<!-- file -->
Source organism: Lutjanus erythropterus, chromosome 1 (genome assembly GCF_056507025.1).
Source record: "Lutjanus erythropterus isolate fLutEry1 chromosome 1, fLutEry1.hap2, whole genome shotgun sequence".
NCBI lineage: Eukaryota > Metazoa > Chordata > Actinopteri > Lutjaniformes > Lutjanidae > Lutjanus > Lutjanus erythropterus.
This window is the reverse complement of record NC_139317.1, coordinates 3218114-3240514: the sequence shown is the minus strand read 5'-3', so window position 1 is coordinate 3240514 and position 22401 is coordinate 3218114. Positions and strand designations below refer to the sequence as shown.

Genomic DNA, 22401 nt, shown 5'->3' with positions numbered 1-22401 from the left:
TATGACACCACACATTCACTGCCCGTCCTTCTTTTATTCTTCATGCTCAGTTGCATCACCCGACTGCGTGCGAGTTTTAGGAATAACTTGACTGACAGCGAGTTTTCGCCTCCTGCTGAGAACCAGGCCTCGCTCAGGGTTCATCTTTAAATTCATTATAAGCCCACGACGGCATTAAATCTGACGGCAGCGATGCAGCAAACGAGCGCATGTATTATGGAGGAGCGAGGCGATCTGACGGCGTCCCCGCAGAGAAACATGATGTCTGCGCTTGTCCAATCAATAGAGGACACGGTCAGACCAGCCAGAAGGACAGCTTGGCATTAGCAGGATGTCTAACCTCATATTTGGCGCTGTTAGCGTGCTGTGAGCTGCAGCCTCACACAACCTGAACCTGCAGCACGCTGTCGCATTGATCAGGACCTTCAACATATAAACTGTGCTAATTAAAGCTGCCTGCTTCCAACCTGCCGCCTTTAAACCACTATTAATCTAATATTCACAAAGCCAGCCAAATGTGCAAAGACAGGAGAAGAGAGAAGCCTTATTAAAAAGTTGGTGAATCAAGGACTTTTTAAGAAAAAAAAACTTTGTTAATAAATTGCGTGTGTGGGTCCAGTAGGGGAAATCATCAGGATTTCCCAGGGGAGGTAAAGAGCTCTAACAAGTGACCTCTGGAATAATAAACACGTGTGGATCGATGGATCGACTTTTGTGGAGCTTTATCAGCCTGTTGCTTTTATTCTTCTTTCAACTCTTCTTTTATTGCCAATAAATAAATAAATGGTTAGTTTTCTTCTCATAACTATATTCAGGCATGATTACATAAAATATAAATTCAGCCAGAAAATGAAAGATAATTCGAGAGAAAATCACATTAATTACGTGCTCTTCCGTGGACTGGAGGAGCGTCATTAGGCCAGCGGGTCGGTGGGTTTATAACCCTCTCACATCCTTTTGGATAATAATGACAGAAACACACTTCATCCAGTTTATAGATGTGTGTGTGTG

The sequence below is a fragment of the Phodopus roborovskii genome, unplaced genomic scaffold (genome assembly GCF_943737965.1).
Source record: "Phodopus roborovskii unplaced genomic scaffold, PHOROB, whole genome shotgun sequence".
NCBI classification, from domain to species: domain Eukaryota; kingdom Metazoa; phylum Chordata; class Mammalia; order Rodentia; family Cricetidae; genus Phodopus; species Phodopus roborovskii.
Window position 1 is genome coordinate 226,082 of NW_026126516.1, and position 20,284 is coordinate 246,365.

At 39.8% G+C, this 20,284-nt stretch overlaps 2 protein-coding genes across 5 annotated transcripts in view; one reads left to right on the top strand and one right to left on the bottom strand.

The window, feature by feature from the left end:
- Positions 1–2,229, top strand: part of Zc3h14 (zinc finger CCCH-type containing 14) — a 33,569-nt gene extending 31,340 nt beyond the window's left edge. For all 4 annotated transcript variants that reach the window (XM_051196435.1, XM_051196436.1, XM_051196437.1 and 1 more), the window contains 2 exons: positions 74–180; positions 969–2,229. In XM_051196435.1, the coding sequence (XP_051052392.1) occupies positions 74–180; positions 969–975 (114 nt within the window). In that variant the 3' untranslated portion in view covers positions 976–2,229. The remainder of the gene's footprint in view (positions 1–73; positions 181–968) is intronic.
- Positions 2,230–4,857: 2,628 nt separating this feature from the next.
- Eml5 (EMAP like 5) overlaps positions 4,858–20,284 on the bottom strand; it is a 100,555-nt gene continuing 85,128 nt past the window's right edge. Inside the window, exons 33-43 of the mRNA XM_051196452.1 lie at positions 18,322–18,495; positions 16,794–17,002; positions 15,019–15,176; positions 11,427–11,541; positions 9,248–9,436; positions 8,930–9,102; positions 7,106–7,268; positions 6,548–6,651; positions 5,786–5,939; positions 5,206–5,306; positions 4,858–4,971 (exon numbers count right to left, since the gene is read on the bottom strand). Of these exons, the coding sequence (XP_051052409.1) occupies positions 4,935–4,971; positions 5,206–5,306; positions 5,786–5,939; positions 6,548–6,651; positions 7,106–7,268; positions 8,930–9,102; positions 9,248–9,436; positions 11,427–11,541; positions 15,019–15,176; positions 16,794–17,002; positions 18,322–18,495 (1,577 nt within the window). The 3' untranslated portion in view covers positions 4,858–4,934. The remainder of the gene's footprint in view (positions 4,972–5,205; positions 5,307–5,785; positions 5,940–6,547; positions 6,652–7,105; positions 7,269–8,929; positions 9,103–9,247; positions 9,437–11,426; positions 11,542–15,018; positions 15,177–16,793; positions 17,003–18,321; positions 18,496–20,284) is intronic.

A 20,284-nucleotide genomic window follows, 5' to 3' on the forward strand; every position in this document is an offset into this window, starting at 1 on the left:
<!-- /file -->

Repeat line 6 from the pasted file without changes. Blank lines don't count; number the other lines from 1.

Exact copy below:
TATGACACCACACATTCACTGCCCGTCCTTCTTTTATTCTTCATGCTCAGTTGCATCACCCGACTGCGTGCGAGTTTTAGGAATAACTTGACTGACAGCGAGTTTTCGCCTCCTGCTGAGAACCAGGCCTCGCTCAGGGTTCATCTTTAAATTCATTATAAGCCCACGACGGCATTAAATCTGACGGCAGCGATGCAGCAAACGAGCGCATGTATTATGGAGGAGCGAGGCGATCTGACGGCGTCCCCGCAGAGAAACATGATGTCTGCGCTTGTCCAATCAATAGAGGACACGGTCAGACCAGCCAGAAGGACAGCTTGGCATTAGCAGGATGTCTAACCTCATATTTGGCGCTGTTAGCGTGCTGTGAGCTGCAGCCTCACACAACCTGAACCTGCAGCACGCTGTCGCATTGATCAGGACCTTCAACATATAAACTGTGCTAATTAAAGCTGCCTGCTTCCAACCTGCCGCCTTTAAACCACTATTAATCTAATATTCACAAAGCCAGCCAAATGTGCAAAGACAGGAGAAGAGAGAAGCCTTATTAAAAAGTTGGTGAATCAAGGACTTTTTAAGAAAAAAAAACTTTGTTAATAAATTGCGTGTGTGGGTCCAGTAGGGGAAATCATCAGGATTTCCCAGGGGAGGTAAAGAGCTCTAACAAGTGACCTCTGGAATAATAAACACGTGTGGATCGATGGATCGACTTTTGTGGAGCTTTATCAGCCTGTTGCTTTTATTCTTCTTTCAACTCTTCTTTTATTGCCAATAAATAAATAAATGGTTAGTTTTCTTCTCATAACTATATTCAGGCATGATTACATAAAATATAAATTCAGCCAGAAAATGAAAGATAATTCGAGAGAAAATCACATTAATTACGTGCTCTTCCGTGGACTGGAGGAGCGTCATTAGGCCAGCGGGTCGGTGGGTTTATAACCCTCTCACATCCTTTTGGATAATAATGACAGAAACACACTTCATCCAGTTTATAGATGTGTGTGTGTG